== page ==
Are carrier pigeons faster than the 'net? This article suggests for certain applications - like sending memory sticks with photographs out of caves - they are! (Of course there is also Google's "pigeon rank".)
David Coursey lists the ten things Microsoft needs to do in 2004. Can't really argue with any of it, but I don't see any brilliance here. David used to be better, I think he's gotten bored with AnchorDesk and now just whips out these missives with little thought.
Each year December brings challenges that cause me to take my life into my hands. First there is putting up lights on our house - always dangerous - and then there is selecting the picture(s) for our Christmas Cards - even more dangerous, with five women involved. Anyway here's this year's offering - I survived!
The ceramics teacher announced on opening day that he was dividing the class into two groups. All those on the left side of the studio, he said, would be graded solely on the quantity of work they produced, all those on the right solely on its quality. His procedure was simple: on the final day of class he would bring in his bathroom scales and weigh the work of the “quantity” group: fifty pound of pots rated an “A”, forty pounds a “B”, and so on. Those being graded on “quality”, however, needed to produce only one pot -albeit a perfect one - to get an “A”. Well, came grading time and a curious fact emerged: the works of highest quality were all produced by the group being graded for quantity. It seems that while the “quantity” group was busily churning out piles of work - and learning from their mistakes - the “quality” group had sat theorizing about perfection, and in the end had little more to show for their efforts than grandiose theories and a pile of dead clay.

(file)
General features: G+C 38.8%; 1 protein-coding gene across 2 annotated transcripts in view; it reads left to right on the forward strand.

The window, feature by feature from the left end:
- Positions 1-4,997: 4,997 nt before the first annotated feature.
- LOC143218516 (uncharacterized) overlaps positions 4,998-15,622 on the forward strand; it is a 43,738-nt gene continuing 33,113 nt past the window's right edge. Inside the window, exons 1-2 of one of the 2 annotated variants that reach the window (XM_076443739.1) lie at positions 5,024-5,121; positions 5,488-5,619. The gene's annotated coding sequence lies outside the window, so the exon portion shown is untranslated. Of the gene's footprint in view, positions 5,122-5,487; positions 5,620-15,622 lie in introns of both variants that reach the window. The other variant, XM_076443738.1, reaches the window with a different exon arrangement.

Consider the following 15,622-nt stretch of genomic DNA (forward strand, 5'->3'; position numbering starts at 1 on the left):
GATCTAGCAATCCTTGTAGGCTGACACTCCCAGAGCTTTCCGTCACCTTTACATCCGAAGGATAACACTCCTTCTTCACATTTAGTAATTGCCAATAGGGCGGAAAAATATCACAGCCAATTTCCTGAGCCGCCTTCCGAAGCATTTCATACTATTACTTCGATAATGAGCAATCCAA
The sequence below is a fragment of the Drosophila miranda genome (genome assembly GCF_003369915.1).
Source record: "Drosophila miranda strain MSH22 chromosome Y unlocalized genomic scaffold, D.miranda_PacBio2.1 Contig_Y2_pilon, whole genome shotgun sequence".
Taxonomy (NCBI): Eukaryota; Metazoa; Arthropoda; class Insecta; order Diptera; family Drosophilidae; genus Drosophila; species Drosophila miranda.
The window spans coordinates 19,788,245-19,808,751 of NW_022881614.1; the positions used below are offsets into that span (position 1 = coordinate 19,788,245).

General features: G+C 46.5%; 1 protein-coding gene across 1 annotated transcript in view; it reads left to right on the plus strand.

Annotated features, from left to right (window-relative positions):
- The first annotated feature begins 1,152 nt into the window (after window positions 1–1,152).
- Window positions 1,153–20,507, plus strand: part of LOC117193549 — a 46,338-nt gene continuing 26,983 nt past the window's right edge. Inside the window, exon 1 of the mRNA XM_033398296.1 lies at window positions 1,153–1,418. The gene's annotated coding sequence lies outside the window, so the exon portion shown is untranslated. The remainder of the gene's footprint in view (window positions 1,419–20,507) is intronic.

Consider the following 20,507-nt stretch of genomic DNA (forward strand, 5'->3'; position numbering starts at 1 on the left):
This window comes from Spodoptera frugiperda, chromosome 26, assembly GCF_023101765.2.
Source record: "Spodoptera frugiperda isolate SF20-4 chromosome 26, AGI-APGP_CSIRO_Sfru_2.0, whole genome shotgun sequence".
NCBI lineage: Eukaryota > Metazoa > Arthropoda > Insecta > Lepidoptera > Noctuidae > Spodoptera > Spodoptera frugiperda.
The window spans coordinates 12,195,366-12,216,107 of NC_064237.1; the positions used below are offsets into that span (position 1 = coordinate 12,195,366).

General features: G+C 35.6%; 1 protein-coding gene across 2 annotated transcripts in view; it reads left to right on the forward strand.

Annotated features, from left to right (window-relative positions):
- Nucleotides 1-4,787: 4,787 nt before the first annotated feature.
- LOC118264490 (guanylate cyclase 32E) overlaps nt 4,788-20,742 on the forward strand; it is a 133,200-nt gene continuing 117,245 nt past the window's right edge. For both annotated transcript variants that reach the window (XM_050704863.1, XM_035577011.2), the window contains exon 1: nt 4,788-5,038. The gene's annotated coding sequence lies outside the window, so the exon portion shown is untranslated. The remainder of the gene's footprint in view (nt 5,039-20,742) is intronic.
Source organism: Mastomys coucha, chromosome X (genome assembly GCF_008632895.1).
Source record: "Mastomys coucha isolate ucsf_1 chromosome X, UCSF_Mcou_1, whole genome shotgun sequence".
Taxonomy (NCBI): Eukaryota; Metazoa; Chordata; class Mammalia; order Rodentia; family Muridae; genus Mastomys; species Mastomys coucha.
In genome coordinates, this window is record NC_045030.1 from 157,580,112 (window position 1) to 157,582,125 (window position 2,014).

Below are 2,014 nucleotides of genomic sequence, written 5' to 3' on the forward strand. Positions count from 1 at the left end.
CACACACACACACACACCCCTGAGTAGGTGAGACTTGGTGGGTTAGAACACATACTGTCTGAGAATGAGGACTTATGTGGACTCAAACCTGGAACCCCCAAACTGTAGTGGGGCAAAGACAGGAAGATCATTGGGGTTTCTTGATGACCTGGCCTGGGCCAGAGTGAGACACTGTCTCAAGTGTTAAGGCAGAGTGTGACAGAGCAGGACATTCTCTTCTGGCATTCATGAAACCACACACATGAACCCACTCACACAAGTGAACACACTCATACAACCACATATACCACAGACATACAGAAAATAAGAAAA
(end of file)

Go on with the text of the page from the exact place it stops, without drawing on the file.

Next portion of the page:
Wired ponders Next-Gen Flight: Sci Fi Scenarios. "In the second century of flight, private companies will ferry tourists into space, personal flying machines will roam digital skyways and executive jets will make supersonic speed around the globe, aviation experts and scientists say." Excellent. The future is closer than you think.
Oh, by the way, SpaceX has their November update posted. They continue to make excellent progress. I love the way Elon Musk, their CEO, tells it like it is, good or bad. That's one of the reasons Elon has been so successful, he doesn't lie to himself.
Joel Spolsky considers Biculturalism, the difference between Unix and Windows. "What are the cultural differences between Unix and Windows programmers? It comes down to one thing: Unix culture values code which is useful to other programmers, while Windows culture values code which is useful to non-programmers." Joel is my hero, as regular readers know, but in this case I think he is not even wrong. I'll have more to say about this later, but in the meantime please read it - it is well written as always - and decide for yourself.
CNet reports Apple hits 25 million iTunes downloads. "Apple Computer has nearly doubled sales of digital music through its iTunes music store since launching a Windows-compatible version of its iTunes software in October." They presently have an estimated 75% of the market for legal music downloads. Wow.